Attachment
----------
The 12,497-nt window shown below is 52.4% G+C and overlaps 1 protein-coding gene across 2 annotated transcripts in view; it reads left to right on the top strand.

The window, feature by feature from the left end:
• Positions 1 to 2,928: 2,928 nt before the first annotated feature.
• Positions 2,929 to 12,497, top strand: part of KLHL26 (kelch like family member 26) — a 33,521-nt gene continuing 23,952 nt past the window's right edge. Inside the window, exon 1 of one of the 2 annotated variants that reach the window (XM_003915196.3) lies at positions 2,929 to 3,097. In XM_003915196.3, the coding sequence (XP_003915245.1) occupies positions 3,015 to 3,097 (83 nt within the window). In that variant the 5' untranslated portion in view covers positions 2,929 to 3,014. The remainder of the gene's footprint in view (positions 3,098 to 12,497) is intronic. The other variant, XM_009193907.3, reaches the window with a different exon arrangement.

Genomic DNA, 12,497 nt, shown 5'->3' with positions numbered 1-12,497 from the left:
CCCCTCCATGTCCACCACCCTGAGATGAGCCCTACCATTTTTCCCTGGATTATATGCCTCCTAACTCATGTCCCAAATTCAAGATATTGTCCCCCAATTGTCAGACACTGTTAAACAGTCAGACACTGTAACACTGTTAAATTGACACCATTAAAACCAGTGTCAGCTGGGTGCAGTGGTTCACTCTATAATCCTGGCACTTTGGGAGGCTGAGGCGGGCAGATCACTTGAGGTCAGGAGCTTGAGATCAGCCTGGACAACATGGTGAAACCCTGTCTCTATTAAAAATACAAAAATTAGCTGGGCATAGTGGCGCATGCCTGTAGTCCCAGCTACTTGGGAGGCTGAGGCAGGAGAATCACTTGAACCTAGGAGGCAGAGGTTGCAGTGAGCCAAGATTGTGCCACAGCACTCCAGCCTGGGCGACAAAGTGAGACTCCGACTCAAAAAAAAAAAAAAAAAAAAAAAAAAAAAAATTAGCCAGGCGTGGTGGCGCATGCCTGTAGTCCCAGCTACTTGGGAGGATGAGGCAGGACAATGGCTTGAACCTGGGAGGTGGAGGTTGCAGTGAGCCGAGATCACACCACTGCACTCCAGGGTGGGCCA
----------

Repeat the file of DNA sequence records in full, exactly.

The 12,497-nt window shown below is 52.4% G+C and overlaps 1 protein-coding gene across 2 annotated transcripts in view; it reads left to right on the top strand.

The window, feature by feature from the left end:
• Positions 1 to 2,928: 2,928 nt before the first annotated feature.
• Positions 2,929 to 12,497, top strand: part of KLHL26 (kelch like family member 26) — a 33,521-nt gene continuing 23,952 nt past the window's right edge. Inside the window, exon 1 of one of the 2 annotated variants that reach the window (XM_003915196.3) lies at positions 2,929 to 3,097. In XM_003915196.3, the coding sequence (XP_003915245.1) occupies positions 3,015 to 3,097 (83 nt within the window). In that variant the 5' untranslated portion in view covers positions 2,929 to 3,014. The remainder of the gene's footprint in view (positions 3,098 to 12,497) is intronic. The other variant, XM_009193907.3, reaches the window with a different exon arrangement.

Genomic DNA, 12,497 nt, shown 5'->3' with positions numbered 1-12,497 from the left:
CCCCTCCATGTCCACCACCCTGAGATGAGCCCTACCATTTTTCCCTGGATTATATGCCTCCTAACTCATGTCCCAAATTCAAGATATTGTCCCCCAATTGTCAGACACTGTTAAACAGTCAGACACTGTAACACTGTTAAATTGACACCATTAAAACCAGTGTCAGCTGGGTGCAGTGGTTCACTCTATAATCCTGGCACTTTGGGAGGCTGAGGCGGGCAGATCACTTGAGGTCAGGAGCTTGAGATCAGCCTGGACAACATGGTGAAACCCTGTCTCTATTAAAAATACAAAAATTAGCTGGGCATAGTGGCGCATGCCTGTAGTCCCAGCTACTTGGGAGGCTGAGGCAGGAGAATCACTTGAACCTAGGAGGCAGAGGTTGCAGTGAGCCAAGATTGTGCCACAGCACTCCAGCCTGGGCGACAAAGTGAGACTCCGACTCAAAAAAAAAAAAAAAAAAAAAAAAAAAAAAATTAGCCAGGCGTGGTGGCGCATGCCTGTAGTCCCAGCTACTTGGGAGGATGAGGCAGGACAATGGCTTGAACCTGGGAGGTGGAGGTTGCAGTGAGCCGAGATCACACCACTGCACTCCAGGGTGGGCCA